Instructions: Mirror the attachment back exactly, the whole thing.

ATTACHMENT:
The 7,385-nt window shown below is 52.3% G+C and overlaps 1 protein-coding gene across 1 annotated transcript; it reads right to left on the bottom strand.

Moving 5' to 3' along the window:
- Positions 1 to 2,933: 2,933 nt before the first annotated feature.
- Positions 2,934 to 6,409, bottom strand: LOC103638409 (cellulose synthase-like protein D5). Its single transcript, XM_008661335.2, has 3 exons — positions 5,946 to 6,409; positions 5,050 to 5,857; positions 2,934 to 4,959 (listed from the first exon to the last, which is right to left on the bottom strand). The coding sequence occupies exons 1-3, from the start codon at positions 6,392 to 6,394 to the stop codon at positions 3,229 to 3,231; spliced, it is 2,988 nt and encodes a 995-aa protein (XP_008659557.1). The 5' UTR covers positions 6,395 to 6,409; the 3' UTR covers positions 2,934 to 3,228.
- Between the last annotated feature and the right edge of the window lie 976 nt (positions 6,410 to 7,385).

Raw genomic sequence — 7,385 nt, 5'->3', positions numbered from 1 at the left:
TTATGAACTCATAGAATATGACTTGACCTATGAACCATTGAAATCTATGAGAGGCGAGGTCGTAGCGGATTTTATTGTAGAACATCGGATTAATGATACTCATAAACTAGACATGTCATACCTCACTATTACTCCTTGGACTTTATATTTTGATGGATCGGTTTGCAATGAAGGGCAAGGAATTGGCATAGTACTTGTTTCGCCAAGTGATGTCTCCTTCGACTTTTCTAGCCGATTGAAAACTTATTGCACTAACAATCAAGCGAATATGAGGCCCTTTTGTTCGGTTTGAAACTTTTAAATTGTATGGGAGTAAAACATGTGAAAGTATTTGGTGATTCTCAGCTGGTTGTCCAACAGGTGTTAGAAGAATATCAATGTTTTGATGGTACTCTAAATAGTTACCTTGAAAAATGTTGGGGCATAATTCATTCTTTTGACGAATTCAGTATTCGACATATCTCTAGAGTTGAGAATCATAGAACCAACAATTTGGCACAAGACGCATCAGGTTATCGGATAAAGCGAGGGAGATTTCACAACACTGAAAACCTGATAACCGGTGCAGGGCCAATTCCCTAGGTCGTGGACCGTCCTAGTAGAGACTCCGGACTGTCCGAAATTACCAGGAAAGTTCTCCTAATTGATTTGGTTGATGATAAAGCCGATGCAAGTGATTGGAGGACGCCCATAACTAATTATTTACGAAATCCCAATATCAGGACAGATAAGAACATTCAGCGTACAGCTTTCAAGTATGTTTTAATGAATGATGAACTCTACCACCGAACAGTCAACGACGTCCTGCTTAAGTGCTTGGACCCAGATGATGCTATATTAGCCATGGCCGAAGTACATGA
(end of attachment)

The 7,385-nt window shown below is 52.3% G+C and overlaps 1 protein-coding gene across 1 annotated transcript; it reads right to left on the bottom strand.

Moving 5' to 3' along the window:
- Positions 1 to 2,933: 2,933 nt before the first annotated feature.
- Positions 2,934 to 6,409, bottom strand: LOC103638409 (cellulose synthase-like protein D5). Its single transcript, XM_008661335.2, has 3 exons — positions 5,946 to 6,409; positions 5,050 to 5,857; positions 2,934 to 4,959 (listed from the first exon to the last, which is right to left on the bottom strand). The coding sequence occupies exons 1-3, from the start codon at positions 6,392 to 6,394 to the stop codon at positions 3,229 to 3,231; spliced, it is 2,988 nt and encodes a 995-aa protein (XP_008659557.1). The 5' UTR covers positions 6,395 to 6,409; the 3' UTR covers positions 2,934 to 3,228.
- Between the last annotated feature and the right edge of the window lie 976 nt (positions 6,410 to 7,385).

Raw genomic sequence — 7,385 nt, 5'->3', positions numbered from 1 at the left:
TTATGAACTCATAGAATATGACTTGACCTATGAACCATTGAAATCTATGAGAGGCGAGGTCGTAGCGGATTTTATTGTAGAACATCGGATTAATGATACTCATAAACTAGACATGTCATACCTCACTATTACTCCTTGGACTTTATATTTTGATGGATCGGTTTGCAATGAAGGGCAAGGAATTGGCATAGTACTTGTTTCGCCAAGTGATGTCTCCTTCGACTTTTCTAGCCGATTGAAAACTTATTGCACTAACAATCAAGCGAATATGAGGCCCTTTTGTTCGGTTTGAAACTTTTAAATTGTATGGGAGTAAAACATGTGAAAGTATTTGGTGATTCTCAGCTGGTTGTCCAACAGGTGTTAGAAGAATATCAATGTTTTGATGGTACTCTAAATAGTTACCTTGAAAAATGTTGGGGCATAATTCATTCTTTTGACGAATTCAGTATTCGACATATCTCTAGAGTTGAGAATCATAGAACCAACAATTTGGCACAAGACGCATCAGGTTATCGGATAAAGCGAGGGAGATTTCACAACACTGAAAACCTGATAACCGGTGCAGGGCCAATTCCCTAGGTCGTGGACCGTCCTAGTAGAGACTCCGGACTGTCCGAAATTACCAGGAAAGTTCTCCTAATTGATTTGGTTGATGATAAAGCCGATGCAAGTGATTGGAGGACGCCCATAACTAATTATTTACGAAATCCCAATATCAGGACAGATAAGAACATTCAGCGTACAGCTTTCAAGTATGTTTTAATGAATGATGAACTCTACCACCGAACAGTCAACGACGTCCTGCTTAAGTGCTTGGACCCAGATGATGCTATATTAGCCATGGCCGAAGTACATGA